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Silver Creek Path avalanche near Revelstoke, BC. is pictured in this undated file photo. (Handout/BC transport ministry photo/Handout/BC transport ministry photo)
Silver Creek Path avalanche near Revelstoke, BC. is pictured in this undated file photo. (Handout/BC transport ministry photo/Handout/BC transport ministry photo)

Dry December primes B.C. slopes for avalanches Add to ...

Mountain passes ranging all the way from the B.C. coast to the Alberta border are on high alert against avalanches – but the real danger comes when the winter snowstorms end, a senior forecaster says.

The Sea-to-Sky, Kootenay Boundary, Purcells, South Columbia and Lizard Range regions are particularly at high risk, a bulletin issued by the Canadian Avalanche Centre stated. These areas were listed at a risk level of four on the North American five-point scale.

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“The slopes are primed for a trigger,” said Ilya Storm, the centre’s senior avalanche forecaster. “It can just be a person who hits the wrong spot, a bit like a minefield.”

Below-average precipitation for December has caused the heightened risk of avalanches in these areas.

“In the interior, new snow is falling on a weak layer that was created in the middle of December’s drought,” Mr. Storm said. “So this is the first time the layer of surface hoar is being really overloaded with a new dump of snow which will likely result in a widespread avalanche cycle.”

A series of small storms has dropped 60 to 100 centimetres of snow on this weak base layer. The centre estimates upcoming storms could add up to another 50 centimetres on top of that.

A strong snow pack typically requires 20 centimetres of snow a day over a period of four to five nights – something that didn’t happen this month, Mr. Storm said.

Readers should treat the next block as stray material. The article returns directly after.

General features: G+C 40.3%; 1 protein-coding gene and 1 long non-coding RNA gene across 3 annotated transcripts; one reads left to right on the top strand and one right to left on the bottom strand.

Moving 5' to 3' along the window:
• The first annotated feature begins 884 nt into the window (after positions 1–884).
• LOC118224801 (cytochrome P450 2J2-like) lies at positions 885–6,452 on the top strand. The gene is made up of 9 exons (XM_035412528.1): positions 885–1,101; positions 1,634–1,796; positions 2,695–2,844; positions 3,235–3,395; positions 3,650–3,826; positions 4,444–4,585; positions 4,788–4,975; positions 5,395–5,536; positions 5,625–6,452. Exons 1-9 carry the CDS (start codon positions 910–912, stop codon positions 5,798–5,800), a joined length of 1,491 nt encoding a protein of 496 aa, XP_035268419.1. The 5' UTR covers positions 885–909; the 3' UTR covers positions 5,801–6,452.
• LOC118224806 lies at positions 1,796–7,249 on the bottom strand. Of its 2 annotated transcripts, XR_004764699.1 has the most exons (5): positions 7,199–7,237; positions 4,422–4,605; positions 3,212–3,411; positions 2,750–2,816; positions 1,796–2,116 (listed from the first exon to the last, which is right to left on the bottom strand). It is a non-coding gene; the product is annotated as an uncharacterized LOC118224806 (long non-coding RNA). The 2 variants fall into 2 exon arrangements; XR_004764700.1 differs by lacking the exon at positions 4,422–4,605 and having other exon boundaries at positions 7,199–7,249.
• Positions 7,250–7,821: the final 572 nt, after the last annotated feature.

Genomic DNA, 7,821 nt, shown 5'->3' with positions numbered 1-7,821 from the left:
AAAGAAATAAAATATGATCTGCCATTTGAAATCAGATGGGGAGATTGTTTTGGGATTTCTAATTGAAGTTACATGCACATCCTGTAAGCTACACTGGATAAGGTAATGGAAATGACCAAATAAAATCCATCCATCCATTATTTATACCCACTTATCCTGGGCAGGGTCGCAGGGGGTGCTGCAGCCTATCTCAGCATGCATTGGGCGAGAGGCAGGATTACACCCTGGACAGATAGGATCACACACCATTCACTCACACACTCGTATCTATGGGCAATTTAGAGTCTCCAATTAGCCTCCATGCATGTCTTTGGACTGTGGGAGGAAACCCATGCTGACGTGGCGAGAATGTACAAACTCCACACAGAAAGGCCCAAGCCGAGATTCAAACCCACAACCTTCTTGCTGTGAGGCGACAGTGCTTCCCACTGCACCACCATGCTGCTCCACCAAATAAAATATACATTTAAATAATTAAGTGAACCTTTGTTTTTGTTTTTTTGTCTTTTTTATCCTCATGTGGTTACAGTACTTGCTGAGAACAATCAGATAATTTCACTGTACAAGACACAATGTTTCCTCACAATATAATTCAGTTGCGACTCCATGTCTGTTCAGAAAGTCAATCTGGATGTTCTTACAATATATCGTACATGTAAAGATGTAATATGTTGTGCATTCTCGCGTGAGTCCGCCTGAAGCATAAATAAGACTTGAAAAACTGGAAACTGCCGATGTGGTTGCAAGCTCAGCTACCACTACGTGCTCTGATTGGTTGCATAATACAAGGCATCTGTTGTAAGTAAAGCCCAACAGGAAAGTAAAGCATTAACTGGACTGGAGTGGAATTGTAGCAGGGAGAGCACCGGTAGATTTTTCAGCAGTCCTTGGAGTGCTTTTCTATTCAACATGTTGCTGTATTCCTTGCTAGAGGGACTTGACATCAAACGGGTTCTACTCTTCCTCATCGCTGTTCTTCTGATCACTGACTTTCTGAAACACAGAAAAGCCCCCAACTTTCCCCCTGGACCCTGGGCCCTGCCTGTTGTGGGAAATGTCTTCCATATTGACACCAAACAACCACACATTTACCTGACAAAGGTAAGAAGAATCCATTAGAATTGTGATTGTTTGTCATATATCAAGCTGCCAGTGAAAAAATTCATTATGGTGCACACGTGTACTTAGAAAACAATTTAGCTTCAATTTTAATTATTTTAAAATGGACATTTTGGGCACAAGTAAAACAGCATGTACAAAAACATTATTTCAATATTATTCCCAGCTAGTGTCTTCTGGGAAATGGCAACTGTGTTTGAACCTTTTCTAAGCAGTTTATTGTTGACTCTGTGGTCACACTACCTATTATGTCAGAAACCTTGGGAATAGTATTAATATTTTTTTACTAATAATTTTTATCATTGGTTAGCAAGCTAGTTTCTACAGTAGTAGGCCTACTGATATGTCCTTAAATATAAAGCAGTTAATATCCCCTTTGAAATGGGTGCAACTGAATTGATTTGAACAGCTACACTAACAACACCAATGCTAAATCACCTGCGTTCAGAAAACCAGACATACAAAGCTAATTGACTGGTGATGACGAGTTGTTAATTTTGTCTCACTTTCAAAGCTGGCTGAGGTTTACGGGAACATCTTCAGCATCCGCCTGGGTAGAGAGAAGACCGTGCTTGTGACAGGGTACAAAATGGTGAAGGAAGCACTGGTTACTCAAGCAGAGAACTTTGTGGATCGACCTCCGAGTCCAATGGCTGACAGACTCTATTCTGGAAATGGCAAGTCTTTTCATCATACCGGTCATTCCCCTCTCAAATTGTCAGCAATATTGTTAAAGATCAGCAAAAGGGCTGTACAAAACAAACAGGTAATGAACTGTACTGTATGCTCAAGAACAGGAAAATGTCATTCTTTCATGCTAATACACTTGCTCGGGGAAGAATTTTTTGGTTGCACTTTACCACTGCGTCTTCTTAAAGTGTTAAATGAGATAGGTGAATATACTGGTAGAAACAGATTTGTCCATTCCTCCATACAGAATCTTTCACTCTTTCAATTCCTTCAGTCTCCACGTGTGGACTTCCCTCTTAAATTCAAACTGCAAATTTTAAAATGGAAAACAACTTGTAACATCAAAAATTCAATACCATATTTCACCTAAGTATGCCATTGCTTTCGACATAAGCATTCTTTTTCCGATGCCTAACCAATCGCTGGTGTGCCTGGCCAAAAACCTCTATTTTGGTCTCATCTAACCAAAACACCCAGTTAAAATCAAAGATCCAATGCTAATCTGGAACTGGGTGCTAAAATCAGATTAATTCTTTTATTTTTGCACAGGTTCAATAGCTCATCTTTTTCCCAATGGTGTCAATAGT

“The longer the surface is exposed to the elements, the more difficult it is for new snow to bond to it,” Mr. Storm said. “So if you tell me that I’ve got a month between snowfalls, I’m going to tell you that in a month we’re going to have problems.”

The current avalanche cycle is being driven by new snow and wind in the southern half of the province. The centre reported a number of recent natural and human-triggered avalanches in the Sea-to-Sky regions, which includes the Whistler Blackcomb ski resort.

Anton Horvath, an avalanche forecaster at the resort, said there are still areas in the high alpine regions that staff were unable to clear due to 20 centimetres of snow Wednesday.

“A high danger rating is typical for us at this stage of the season,” Mr. Horvath said. “But this season we had an unusual early-season snow pack which caused a deep weakness.”

Backcountry skiing is becoming increasingly popular at the resort, he said. But despite posted advisories, he said more and more people are going without proper equipment or training.

Meanwhile, Eric Whittle, marketing director at the Kicking Horse Mountain resort near Golden, confirmed reports of an avalanche Wednesday. But he said it was deliberately triggered by the resort’s safety team as a precautionary measure in light of a recent warming trend.

The recent dump of snow also temporarily closed down numerous highways this week. Kootenay Pass on Highway 3 and Highway 23 from Revelstoke to Mica Dam were closed until mid-afternoon due to avalanche risk. Rogers Pass on the Trans-Canada Highway was closed but was due to be reopened later Wednesday.

But back on the slopes, Mr. Storm said as long as people educate themselves about the conditions, the risk is minimal. The true danger comes when the winter storms have abated.

“The real challenge will be when the skies clear, once the natural avalanche cycle ends, when there are all kinds of new powdered snow and people are going to be really tempted to go out,” he said.

More than 90 per cent of people who die in avalanches cause them themselves, Mr. Storm said.

There has only been one avalanche fatality so far this season.

According to the centre’s records, there were an average of 13 recreational avalanche fatalities a year between 1997 and 2007 across Canada – more than three-quarters of them in B.C.

More than 80 per cent of the fatal avalanche incidents happened when the regional avalanche danger rating was level three or higher, and signs of unstable snow were present prior to the accidents in a third of the cases.

But Mr. Storm said it would be wrong to label snowmobilers and skiers as “reckless.”

“The avalanche problem is a complicated one,” he said. “I really don’t believe that people go out to have fun in the mountains with the intention of not coming home.”

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